Building trust between law enforcement and the communities they protect is critical to creating a safe environment for all residents. When immigrants and refugees do not trust or believe they are afforded the protections of law enforcement, not only do local crimes go unreported, but new arrivals never fully feel a part of their community.
Fostering positive relationships, breaking preconceived notions, and clarifying the duties and responsibilities of local law enforcement is imperative for increasing overall public safety. Which is why the City of Atlanta is committed to expanding services and protections for our immigrants and refugees by taking steps such as increasing multicultural and multilingual support within the Atlanta Police Department and addressing immigration services assistance fraud (such as notario fraud) to earn the trust of our new arrivals and create a safer community for all Atlantans.
- Increasing Multilingual Support Within the Atlanta Police Department
- Combating Immigration Services Assistance Fraud
- Code Enforcement
The Multicultural Liaison Unit in the Atlanta Police Department was launched during Atlanta’s Welcoming Week. The creation of this unit was one of the Public Safety recommendations presented to Mayor Reed by the Welcoming Atlanta Working Group in 2014. Officers speaking ten different languages were recruited to be a part of the unit. Languages spoken by the unit include: English, Spanish, Thai, Korean, Haitian Creole, French, Tagalog (Filipino), Patwa, Italian, and Portuguese.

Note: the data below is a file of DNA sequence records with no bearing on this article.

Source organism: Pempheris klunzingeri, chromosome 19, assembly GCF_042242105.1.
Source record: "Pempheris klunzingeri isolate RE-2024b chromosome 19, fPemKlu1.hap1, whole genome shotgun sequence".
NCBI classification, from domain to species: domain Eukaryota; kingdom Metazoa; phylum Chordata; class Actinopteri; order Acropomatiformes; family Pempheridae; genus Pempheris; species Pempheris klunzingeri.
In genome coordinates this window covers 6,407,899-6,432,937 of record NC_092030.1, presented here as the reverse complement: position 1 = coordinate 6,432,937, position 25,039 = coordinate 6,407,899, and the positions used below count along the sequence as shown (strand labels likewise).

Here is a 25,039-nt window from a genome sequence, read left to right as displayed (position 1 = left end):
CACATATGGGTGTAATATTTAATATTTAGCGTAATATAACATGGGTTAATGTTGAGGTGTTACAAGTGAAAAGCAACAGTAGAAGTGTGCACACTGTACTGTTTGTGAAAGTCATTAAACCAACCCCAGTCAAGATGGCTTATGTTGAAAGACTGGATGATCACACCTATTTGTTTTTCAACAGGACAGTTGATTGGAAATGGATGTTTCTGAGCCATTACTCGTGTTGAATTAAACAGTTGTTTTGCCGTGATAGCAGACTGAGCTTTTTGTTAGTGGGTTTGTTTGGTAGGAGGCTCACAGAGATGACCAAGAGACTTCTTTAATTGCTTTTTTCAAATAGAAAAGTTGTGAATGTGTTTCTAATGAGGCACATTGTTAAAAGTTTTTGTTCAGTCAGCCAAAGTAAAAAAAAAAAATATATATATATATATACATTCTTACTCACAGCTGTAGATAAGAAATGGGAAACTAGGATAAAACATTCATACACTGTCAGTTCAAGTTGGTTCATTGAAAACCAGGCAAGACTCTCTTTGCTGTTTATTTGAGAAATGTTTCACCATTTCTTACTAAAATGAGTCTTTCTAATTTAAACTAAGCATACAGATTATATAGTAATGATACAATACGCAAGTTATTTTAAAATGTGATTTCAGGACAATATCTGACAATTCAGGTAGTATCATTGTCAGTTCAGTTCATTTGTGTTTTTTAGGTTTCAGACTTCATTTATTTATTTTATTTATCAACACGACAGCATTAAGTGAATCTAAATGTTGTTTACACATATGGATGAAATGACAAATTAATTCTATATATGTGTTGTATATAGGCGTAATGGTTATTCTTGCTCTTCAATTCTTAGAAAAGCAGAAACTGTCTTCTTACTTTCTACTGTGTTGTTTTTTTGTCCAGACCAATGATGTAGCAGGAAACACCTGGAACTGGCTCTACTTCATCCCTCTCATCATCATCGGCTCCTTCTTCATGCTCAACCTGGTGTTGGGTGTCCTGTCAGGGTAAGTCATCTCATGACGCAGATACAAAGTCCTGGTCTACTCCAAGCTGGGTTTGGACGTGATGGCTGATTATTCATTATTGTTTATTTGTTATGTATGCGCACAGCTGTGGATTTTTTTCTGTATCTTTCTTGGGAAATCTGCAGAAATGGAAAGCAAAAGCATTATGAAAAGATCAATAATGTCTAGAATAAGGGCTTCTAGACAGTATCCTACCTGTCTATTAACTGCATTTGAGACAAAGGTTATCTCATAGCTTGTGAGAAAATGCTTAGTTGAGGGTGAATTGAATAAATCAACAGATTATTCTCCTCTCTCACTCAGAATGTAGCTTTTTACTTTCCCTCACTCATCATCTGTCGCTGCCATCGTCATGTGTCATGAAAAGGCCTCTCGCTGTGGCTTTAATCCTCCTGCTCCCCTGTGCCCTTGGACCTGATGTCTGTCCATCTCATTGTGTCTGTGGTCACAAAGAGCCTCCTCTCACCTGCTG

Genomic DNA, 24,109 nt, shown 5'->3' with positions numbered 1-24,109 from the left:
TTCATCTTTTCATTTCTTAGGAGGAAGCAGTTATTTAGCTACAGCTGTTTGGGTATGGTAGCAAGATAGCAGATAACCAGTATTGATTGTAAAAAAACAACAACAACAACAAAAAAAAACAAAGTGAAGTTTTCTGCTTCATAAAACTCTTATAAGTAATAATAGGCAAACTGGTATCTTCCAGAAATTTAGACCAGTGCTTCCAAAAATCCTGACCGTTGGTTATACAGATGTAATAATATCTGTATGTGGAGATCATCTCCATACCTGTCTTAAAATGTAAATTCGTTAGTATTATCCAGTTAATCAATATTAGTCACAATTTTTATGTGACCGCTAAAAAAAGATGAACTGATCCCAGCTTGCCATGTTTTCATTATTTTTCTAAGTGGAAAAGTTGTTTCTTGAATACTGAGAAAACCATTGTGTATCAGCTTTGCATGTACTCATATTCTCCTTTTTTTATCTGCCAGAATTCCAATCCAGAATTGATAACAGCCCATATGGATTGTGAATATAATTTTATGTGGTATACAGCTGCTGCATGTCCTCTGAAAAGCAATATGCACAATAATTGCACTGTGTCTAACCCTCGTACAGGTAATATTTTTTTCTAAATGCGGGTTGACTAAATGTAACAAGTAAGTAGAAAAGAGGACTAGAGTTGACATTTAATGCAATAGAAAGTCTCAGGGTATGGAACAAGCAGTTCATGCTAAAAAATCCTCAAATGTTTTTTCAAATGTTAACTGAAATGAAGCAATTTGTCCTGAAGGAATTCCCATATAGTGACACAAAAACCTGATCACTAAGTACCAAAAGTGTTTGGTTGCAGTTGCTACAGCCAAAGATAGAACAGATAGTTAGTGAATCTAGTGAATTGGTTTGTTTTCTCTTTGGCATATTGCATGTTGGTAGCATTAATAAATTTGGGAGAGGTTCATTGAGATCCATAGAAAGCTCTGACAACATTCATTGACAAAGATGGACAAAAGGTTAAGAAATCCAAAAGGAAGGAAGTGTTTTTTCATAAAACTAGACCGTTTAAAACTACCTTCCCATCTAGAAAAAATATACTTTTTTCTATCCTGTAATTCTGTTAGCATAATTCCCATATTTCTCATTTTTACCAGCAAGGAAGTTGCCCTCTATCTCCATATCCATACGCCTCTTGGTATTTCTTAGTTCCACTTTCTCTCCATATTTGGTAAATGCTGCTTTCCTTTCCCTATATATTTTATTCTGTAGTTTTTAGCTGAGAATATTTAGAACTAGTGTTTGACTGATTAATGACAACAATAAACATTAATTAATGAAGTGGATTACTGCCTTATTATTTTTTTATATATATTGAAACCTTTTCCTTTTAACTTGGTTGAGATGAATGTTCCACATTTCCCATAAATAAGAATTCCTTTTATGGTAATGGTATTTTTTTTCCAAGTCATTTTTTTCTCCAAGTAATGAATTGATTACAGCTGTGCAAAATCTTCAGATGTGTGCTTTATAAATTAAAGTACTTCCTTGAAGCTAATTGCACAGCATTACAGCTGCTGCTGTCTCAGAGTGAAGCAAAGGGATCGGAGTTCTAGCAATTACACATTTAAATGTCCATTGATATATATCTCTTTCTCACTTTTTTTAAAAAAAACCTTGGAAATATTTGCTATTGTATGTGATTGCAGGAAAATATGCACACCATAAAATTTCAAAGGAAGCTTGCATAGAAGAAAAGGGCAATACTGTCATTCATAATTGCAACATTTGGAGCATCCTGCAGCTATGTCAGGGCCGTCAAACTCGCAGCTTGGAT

The unit will work in a close partnership with Welcoming Atlanta and they will meet bi-monthly to discuss goals, strategies, and outcomes. If you would like to request assistance from the multicultural liaison unit please email firstname.lastname@example.org or call (404) 546-6831.
The Atlanta Police Department, in collaboration with the Multicultural Liaison Unit, has released a publication with basic information on the rights and responsibilities of citizens and particularly of motor vehicle drivers, and how they should interact with police officers when pulled over for a traffic stop. The pamphlet has been published initially in English and Spanish, and it will be translated into other languages in the future.
Notario fraud is defined by the American Bar Association as “individuals who represent themselves as qualified to offer legal advice or services concerning immigration or other matters of law, who have no such qualification, and routinely victimize members of immigrant communities”. The work performed by these individuals has no legal validity and often creates a series of problems for the people who use their services. Missed deadlines, filing of incorrect forms, and making false claims with the government are some of the consequences of using non-legal representation for immigration procedures.
The City of Atlanta is currently working on legislation to investigate and prosecutre individuals who prey on immigrants.
For more information on “notario fraud”, please visit the American Bar Association’s website.